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Pragotron PJ42 Dial Backlight

The Pragotron PJ42 clock face is made of plastic and can be backlit using a strip of LEDs.

A LED controller switches the LED strip On/Off and also adjusts the brightness up and down

and has additional built in functions for various dynamic flashing and fading modes if required.

The controller is made up from a blank chrome wall switch plate and a modified

12V 12A Mini Single Colour LED Strip Tape Controller Dimmer board.


Below, modified 12V 12A Mini Single Colour LED StripTape Controller Dimmer



Item color: white
Auto memorize function
Single color dynamic modes
Work Voltage : 12V DC
Control: Brightness, flashing, flashing modes
Button:3 Keys
Used for:Single color led strip(5050,3528,5630)









Hacking the controller

Peel off the label from the heat shrink sleeve and set it aside.

Cut away the white plastic heat shrink over the circuit board to reveal the PCB with stick on buttons.

The buttons are held in place by clear tape.

Peel away the clear tape and remove the button tops.



This will leave the button contacts exposed so the wires from the PCB switches can be soldered in place.


Turn the board over and remove the soldered 12v and LED wires.








Controller Construction

Connect 3 PCB mount switches to the Vero board then fix the control board above

to the top of the Vero board with hot melt glue.

Connect 6 control wires from the old button contacts on the PCB to the new switches on the Vero board.


A terminal block is then soldered to the (LED) OUT +ve and +12v of the circuit board.

The block is hot melt glued to the Vero board.

Stick the button label removed earlier onto the Vero board.


Glue the Vero board with attached ctrl PCB to the back of the wall plate making sure the holes are aligned with the switches.

Mount the main switch in place.







Main Switch Wiring

Using the connections below the LED "Halo" light will come on when the switch is On and mimic the LEDs state.

I have connected a 100K resistor between the A terminal of the switch to the Out- of the control board to dim the Halo LED on the switch.

Main Switch Terminal Connection Block LED Ctrl Board
C -12V  
NO   -12V
LED   Out+
A   Out-

The 12 volt supply is from a 12 volt LED power converter. I have measured the current from my LEDs and the max current drawn is .6 Amp.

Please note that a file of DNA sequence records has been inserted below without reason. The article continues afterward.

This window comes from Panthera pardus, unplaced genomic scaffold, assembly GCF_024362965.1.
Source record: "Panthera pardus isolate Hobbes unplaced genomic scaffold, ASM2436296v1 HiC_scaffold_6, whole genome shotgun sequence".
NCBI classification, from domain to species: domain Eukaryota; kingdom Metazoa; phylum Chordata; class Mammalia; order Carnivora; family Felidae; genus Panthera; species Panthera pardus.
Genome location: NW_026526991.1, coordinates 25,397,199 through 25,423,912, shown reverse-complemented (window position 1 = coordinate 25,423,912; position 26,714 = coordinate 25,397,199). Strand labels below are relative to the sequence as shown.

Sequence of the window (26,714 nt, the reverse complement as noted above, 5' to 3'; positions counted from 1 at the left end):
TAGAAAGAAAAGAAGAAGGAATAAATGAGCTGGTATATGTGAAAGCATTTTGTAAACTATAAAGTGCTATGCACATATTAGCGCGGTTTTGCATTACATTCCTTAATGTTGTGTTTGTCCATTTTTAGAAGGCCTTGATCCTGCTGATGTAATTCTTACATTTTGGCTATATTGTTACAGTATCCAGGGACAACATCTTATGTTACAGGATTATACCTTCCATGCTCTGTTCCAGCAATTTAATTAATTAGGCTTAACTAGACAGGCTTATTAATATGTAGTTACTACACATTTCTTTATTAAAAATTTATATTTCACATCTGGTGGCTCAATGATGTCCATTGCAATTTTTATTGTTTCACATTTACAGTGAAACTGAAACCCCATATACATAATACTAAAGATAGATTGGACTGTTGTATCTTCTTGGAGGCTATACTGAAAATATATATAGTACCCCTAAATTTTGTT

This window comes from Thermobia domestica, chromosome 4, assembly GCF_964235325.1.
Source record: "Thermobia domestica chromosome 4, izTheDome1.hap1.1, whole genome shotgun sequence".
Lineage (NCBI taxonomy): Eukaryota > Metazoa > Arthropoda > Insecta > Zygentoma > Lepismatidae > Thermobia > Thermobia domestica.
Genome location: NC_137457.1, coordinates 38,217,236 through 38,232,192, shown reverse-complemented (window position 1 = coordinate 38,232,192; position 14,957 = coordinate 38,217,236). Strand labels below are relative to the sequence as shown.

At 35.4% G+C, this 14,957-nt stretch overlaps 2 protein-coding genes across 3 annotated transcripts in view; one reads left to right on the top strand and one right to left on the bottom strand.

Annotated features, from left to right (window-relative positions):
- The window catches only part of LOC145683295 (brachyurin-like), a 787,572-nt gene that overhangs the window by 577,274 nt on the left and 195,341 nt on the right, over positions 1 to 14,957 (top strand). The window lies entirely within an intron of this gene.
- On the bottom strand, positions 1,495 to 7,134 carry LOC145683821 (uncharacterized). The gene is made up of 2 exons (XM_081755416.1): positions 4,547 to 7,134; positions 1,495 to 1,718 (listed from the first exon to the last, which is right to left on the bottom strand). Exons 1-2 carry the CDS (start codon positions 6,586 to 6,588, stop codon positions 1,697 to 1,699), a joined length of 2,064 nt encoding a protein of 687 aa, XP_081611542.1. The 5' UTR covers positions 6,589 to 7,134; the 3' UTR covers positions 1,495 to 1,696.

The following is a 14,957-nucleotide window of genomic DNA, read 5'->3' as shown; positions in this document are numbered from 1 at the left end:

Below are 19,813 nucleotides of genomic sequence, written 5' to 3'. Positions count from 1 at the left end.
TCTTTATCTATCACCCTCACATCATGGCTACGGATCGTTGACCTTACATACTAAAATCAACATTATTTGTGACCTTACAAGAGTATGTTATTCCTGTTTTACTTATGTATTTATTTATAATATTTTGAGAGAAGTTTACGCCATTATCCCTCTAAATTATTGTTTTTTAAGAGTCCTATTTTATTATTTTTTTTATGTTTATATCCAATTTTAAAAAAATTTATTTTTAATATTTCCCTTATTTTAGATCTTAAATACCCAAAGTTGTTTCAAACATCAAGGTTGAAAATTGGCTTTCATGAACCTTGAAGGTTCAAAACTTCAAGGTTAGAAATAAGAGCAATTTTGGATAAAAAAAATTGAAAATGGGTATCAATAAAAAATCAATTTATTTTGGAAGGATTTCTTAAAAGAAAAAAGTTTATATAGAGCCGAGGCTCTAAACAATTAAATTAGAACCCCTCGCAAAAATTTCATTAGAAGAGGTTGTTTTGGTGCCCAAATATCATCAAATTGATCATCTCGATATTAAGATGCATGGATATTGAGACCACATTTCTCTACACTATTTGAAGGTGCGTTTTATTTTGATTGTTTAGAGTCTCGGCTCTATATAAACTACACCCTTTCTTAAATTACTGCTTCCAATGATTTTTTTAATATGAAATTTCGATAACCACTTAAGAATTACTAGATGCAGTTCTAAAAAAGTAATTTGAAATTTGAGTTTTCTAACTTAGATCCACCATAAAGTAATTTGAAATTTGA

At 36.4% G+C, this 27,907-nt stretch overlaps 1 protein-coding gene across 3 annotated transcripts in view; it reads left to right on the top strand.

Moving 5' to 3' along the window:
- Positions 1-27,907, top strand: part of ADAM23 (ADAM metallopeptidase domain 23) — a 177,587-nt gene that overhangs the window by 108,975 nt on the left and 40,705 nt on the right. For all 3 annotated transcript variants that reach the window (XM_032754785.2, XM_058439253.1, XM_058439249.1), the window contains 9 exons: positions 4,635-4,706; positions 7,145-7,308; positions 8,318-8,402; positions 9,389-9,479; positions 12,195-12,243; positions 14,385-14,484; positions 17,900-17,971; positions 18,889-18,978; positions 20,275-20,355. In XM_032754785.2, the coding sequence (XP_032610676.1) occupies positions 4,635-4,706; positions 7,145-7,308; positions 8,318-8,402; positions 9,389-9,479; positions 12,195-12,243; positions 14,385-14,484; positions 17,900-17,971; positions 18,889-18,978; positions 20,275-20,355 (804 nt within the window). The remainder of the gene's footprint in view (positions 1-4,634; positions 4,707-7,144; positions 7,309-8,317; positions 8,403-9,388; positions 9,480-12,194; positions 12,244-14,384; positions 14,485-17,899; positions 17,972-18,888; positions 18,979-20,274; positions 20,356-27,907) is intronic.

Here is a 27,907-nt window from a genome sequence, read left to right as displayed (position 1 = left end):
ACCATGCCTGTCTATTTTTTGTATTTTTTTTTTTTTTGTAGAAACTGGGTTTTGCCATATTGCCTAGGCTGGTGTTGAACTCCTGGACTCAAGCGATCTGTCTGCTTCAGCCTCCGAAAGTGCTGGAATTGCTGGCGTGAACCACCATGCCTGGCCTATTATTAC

I have used a 2amp power supply and 2.5amp wire to connect the power and switch connections.







Blanking Plate

The controller circuit is mounted in a standard Chrome metal blanking plate made for mains wall switches.


Hole are drilled in the plate to take the three switch tops and the main On Off switch.


The cutaway show the PCB mounted switches below the blanking plate. The buttons protrude through the plate by a few millimeters.



The completed plate with main On Off switch top and three control switches below.

The "light" button puts the controller into normal light mode from auto flashing/fade mode.

While in normal light mode the "Light" and "Pwe/Brite/Spd" control the dimming up and down.

Hold the "Pwe/Brite/Spd" to turn the light On/Off.

The "mode" button will switch to auto flashing/fade mode from normal light mode.

While in auto flashing/fade mode "Light" and "Pwe/Brite/Spd" control the speed of the effects while the mode button changes effects.

When turned Off and On the last set mode is remembered.







LED Backlight

The LED backlight is just a strip of white LEDs mounted on a backboard and a strip of wood cut at a 45 angle.

The wood strip is made into an Octagon glued together then mounted on a hardboard backing.

The hardboard backing is painted white to reflect the light.

To work out the lengths of cut required to make a octagon of a set diameter I used the calculator below.

Octagon Calculator


Wood strip cut from an old piece of timber then run through my table saw to get a 45 angle is cut and glued together with mitre glue.




The octagon strip is then glued to the hardboard backing.





Hardboard backing painted white to reflect the light.




The LED strip is then stuck to the wood strip and also screwed in place using tiny wood screws and large metal washers.

The LED strip will not fit neatly around the corners as shown in the illustration below so I just hold it away from the corners with hot melt glue. 





The completed LED backlight mounted behind the clock face.